sponsored by the Congrega-
tion, Sisterhood and Men's
Club, and there are no fees.
For information, 499-9229.
Anshei Emuna is located at
16189 Carter Road, Delray
Beach.
TEMPLE
ANSHEI SHALOM
The Men's Clnb will sponsor
a breakfast meeting on Sun-
day, April 17, at 9:30 a.m.
Guest speaker will be Les
Kaufman of Prudential Bache.
"HIRING!"
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CONGREGATION
B'NAI ISRAEL
Congregation B'nai
Israel's Shabbat services are
held at the Center for Group
Counseling on Boca Rio Road,
Boca Raton. The Friday, April
8 services commence at 8 p.m.
Michelle Wasch's third grade
class from B'nai Israel's
School for Living Judaims will
assist in the presentation of
the service.
The April 15 Shabbat ser-
vices begin at 8 p.m. and will
include Yom Ha Shoah Obser-
vance, Holocaust Remem-
brance Service, Torah service
and dedication of the Memorial
Scroll that the congregation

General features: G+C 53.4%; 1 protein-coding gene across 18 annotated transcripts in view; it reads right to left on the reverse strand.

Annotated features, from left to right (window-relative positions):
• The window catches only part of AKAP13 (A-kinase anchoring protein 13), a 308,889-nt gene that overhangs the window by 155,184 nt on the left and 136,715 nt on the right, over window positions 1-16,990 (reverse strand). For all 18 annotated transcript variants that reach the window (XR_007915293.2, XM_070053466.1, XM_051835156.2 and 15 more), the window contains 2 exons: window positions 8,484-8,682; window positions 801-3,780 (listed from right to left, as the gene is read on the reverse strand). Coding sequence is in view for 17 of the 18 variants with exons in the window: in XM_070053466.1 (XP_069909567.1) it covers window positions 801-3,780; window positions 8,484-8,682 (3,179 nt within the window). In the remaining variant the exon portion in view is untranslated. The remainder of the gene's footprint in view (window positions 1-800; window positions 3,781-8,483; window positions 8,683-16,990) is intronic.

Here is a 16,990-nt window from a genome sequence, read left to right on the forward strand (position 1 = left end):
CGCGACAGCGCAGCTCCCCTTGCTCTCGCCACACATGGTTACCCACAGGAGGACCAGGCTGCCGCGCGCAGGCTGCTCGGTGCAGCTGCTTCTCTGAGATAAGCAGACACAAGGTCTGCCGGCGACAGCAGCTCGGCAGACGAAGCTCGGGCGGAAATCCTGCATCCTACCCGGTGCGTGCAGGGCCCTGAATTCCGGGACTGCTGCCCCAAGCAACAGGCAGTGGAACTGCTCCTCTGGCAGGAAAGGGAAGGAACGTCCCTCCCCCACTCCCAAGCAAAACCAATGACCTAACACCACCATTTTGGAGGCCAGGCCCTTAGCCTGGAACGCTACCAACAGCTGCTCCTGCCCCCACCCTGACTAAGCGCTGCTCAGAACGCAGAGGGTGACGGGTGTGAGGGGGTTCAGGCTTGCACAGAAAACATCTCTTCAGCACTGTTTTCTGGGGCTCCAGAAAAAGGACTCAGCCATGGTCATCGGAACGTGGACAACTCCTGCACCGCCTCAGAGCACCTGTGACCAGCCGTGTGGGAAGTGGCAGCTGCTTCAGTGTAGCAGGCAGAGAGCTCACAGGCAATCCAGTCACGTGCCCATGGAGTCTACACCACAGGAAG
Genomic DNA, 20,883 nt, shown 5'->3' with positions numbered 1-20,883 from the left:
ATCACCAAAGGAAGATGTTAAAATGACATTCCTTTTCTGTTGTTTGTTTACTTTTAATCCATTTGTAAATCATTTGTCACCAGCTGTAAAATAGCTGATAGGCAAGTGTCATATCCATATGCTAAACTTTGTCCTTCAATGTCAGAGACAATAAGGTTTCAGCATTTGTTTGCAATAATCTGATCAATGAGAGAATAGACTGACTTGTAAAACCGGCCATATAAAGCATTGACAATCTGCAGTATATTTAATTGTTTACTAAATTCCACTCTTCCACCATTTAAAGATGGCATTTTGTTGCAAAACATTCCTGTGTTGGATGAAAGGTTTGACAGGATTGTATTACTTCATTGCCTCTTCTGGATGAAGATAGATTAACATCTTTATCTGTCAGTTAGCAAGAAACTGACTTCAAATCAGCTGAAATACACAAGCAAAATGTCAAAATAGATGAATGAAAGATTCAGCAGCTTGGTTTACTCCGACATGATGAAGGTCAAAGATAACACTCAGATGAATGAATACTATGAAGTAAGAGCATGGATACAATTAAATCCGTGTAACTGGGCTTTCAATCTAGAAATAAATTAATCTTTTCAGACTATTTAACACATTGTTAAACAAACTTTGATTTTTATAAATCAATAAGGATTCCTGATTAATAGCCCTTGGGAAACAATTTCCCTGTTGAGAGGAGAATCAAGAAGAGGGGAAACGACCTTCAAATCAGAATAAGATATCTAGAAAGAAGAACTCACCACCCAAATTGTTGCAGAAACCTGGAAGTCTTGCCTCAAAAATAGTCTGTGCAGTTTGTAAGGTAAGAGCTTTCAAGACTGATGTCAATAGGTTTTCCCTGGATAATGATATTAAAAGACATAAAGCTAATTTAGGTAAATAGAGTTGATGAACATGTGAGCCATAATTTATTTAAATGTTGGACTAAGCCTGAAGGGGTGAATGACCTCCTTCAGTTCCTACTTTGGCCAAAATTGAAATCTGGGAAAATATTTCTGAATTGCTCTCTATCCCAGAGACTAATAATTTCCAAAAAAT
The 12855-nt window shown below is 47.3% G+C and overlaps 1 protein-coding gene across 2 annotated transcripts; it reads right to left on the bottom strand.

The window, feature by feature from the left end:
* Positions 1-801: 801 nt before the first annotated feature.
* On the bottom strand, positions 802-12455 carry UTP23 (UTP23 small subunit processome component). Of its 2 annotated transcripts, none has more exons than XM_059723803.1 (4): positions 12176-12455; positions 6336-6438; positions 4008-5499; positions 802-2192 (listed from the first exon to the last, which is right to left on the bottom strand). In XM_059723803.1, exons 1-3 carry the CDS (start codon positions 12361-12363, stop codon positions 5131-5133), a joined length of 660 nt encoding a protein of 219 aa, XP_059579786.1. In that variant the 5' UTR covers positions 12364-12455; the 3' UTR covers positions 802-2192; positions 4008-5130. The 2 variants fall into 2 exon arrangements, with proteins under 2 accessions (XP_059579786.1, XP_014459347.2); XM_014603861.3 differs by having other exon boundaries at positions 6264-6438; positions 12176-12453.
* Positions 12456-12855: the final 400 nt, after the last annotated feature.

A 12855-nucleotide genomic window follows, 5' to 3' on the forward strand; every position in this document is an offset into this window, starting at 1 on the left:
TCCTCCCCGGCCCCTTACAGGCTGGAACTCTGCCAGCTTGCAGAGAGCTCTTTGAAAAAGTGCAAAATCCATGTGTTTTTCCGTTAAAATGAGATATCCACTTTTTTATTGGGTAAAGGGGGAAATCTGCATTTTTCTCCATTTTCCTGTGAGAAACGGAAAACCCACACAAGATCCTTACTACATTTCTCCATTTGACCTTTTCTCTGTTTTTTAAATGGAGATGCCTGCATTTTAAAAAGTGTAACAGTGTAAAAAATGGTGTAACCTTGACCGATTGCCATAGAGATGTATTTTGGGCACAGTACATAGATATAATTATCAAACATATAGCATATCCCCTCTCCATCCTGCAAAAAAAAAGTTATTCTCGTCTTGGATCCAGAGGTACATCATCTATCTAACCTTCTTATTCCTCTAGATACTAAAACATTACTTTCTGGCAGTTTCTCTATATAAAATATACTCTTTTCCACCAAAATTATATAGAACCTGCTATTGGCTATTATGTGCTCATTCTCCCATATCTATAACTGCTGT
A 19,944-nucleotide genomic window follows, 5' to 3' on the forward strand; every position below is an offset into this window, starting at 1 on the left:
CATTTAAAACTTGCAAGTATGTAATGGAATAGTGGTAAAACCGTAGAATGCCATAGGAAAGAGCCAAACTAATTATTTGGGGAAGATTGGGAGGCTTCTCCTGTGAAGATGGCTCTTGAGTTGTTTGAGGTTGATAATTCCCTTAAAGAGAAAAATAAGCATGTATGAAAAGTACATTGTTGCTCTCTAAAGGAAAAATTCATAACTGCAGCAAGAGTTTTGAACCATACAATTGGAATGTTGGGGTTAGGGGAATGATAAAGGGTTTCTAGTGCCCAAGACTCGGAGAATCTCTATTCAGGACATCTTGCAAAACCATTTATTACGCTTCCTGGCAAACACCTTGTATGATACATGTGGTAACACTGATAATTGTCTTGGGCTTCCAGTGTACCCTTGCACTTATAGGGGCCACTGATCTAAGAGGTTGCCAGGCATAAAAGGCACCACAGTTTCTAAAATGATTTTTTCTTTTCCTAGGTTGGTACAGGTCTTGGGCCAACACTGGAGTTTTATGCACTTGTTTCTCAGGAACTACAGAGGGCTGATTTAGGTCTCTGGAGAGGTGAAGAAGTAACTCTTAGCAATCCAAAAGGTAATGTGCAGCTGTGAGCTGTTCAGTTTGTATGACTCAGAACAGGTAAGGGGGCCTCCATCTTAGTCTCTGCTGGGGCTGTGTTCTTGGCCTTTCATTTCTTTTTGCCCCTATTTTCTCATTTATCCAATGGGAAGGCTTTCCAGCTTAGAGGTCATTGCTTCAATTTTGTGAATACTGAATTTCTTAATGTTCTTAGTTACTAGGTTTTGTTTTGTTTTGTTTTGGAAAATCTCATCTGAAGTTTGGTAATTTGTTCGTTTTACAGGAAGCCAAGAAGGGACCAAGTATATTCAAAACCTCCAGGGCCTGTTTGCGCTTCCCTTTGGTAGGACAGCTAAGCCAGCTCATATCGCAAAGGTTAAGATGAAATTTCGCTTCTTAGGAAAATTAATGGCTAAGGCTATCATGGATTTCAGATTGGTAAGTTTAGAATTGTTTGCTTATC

recently acquired from the late
Jewish community of Kostelec
nad Labem, Czechoslovakia.
TEMPLE EMETH
Singles Clnb is sponsoring a
trip to Ocean Walk in
Hollywood on Wednesday,
April 13. The cost is $7 with
lunch on your own. For reser-
vations: 499-9235 or 499-6495.
The Singles Club of Temple
Emeth will meet on Monday,
April 11, at noon. A musical
program with dancing and
singing will be presented.
The Brotherhood board and
the general membership will
hold a combined meeting on
Tuesday, April 12, at 1 p.m.
Hilda and Herman Cohen
will speak on "The Experience
of an American Volunteer For
Service in Israel" at
Brotherhood's breakfast on
Sunday, April 24, at 9:30 a.m.
The Brotherhood is planning
two trips: a Sunday Brunch
Cruise on the M/V Viking
Princess on May 1, and a vaca-
tion at the Shore Club Hotel,
Miami Beach, on June 19-22.
For reservations: 498-7422.
Temple Emeth is located at
5780 W. Atlantic Ave., Delray
Beach.
TEMPLE SINAI
A noted Jewish personage
will be profiled by Rabbi
Samuel Silver, on Thursday,
April 21, at 10 a.m., at Temple
Sinai, 2745 W. Atlantic Ave.,
Delray Beach.